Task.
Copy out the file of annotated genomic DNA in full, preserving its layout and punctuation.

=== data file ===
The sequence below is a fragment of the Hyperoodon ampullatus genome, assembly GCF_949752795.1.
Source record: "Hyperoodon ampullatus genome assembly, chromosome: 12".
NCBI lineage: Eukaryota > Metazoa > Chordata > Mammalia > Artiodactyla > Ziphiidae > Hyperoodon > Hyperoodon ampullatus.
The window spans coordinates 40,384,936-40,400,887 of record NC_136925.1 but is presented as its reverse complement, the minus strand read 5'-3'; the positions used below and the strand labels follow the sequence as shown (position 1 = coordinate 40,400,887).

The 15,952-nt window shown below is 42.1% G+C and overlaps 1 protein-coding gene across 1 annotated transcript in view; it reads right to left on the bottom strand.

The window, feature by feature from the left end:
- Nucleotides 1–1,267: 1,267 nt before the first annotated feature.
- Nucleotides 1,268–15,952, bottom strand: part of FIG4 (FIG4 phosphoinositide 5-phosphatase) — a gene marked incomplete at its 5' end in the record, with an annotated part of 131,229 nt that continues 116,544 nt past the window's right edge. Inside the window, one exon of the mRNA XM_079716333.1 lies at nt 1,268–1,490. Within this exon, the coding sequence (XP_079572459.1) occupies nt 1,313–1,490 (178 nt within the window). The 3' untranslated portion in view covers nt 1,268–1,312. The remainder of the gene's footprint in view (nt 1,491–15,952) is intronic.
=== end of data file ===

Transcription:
The sequence below is a fragment of the Hyperoodon ampullatus genome, assembly GCF_949752795.1.
Source record: "Hyperoodon ampullatus genome assembly, chromosome: 12".
NCBI lineage: Eukaryota > Metazoa > Chordata > Mammalia > Artiodactyla > Ziphiidae > Hyperoodon > Hyperoodon ampullatus.
The window spans coordinates 40,384,936-40,400,887 of record NC_136925.1 but is presented as its reverse complement, the minus strand read 5'-3'; the positions used below and the strand labels follow the sequence as shown (position 1 = coordinate 40,400,887).

The 15,952-nt window shown below is 42.1% G+C and overlaps 1 protein-coding gene across 1 annotated transcript in view; it reads right to left on the bottom strand.

The window, feature by feature from the left end:
- Nucleotides 1–1,267: 1,267 nt before the first annotated feature.
- Nucleotides 1,268–15,952, bottom strand: part of FIG4 (FIG4 phosphoinositide 5-phosphatase) — a gene marked incomplete at its 5' end in the record, with an annotated part of 131,229 nt that continues 116,544 nt past the window's right edge. Inside the window, one exon of the mRNA XM_079716333.1 lies at nt 1,268–1,490. Within this exon, the coding sequence (XP_079572459.1) occupies nt 1,313–1,490 (178 nt within the window). The 3' untranslated portion in view covers nt 1,268–1,312. The remainder of the gene's footprint in view (nt 1,491–15,952) is intronic.